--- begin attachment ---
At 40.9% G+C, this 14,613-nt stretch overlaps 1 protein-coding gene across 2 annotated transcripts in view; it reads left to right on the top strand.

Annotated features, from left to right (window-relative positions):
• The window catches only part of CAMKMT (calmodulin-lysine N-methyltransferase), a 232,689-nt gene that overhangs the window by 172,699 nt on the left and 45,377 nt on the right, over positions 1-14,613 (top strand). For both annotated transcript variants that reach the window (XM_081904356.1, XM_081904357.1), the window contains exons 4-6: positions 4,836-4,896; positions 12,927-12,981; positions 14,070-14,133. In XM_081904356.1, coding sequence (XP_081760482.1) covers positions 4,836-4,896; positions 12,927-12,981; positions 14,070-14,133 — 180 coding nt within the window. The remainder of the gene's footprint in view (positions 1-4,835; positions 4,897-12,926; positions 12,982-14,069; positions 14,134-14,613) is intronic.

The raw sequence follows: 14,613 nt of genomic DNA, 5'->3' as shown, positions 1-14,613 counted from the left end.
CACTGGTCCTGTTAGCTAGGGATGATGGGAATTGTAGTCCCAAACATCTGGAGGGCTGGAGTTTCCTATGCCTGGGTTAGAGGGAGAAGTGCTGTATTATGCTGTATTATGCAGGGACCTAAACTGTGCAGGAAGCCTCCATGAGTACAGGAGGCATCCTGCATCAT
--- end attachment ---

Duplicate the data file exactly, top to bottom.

At 40.9% G+C, this 14,613-nt stretch overlaps 1 protein-coding gene across 2 annotated transcripts in view; it reads left to right on the top strand.

Annotated features, from left to right (window-relative positions):
• The window catches only part of CAMKMT (calmodulin-lysine N-methyltransferase), a 232,689-nt gene that overhangs the window by 172,699 nt on the left and 45,377 nt on the right, over positions 1-14,613 (top strand). For both annotated transcript variants that reach the window (XM_081904356.1, XM_081904357.1), the window contains exons 4-6: positions 4,836-4,896; positions 12,927-12,981; positions 14,070-14,133. In XM_081904356.1, coding sequence (XP_081760482.1) covers positions 4,836-4,896; positions 12,927-12,981; positions 14,070-14,133 — 180 coding nt within the window. The remainder of the gene's footprint in view (positions 1-4,835; positions 4,897-12,926; positions 12,982-14,069; positions 14,134-14,613) is intronic.

The raw sequence follows: 14,613 nt of genomic DNA, 5'->3' as shown, positions 1-14,613 counted from the left end.
CACTGGTCCTGTTAGCTAGGGATGATGGGAATTGTAGTCCCAAACATCTGGAGGGCTGGAGTTTCCTATGCCTGGGTTAGAGGGAGAAGTGCTGTATTATGCTGTATTATGCAGGGACCTAAACTGTGCAGGAAGCCTCCATGAGTACAGGAGGCATCCTGCATCAT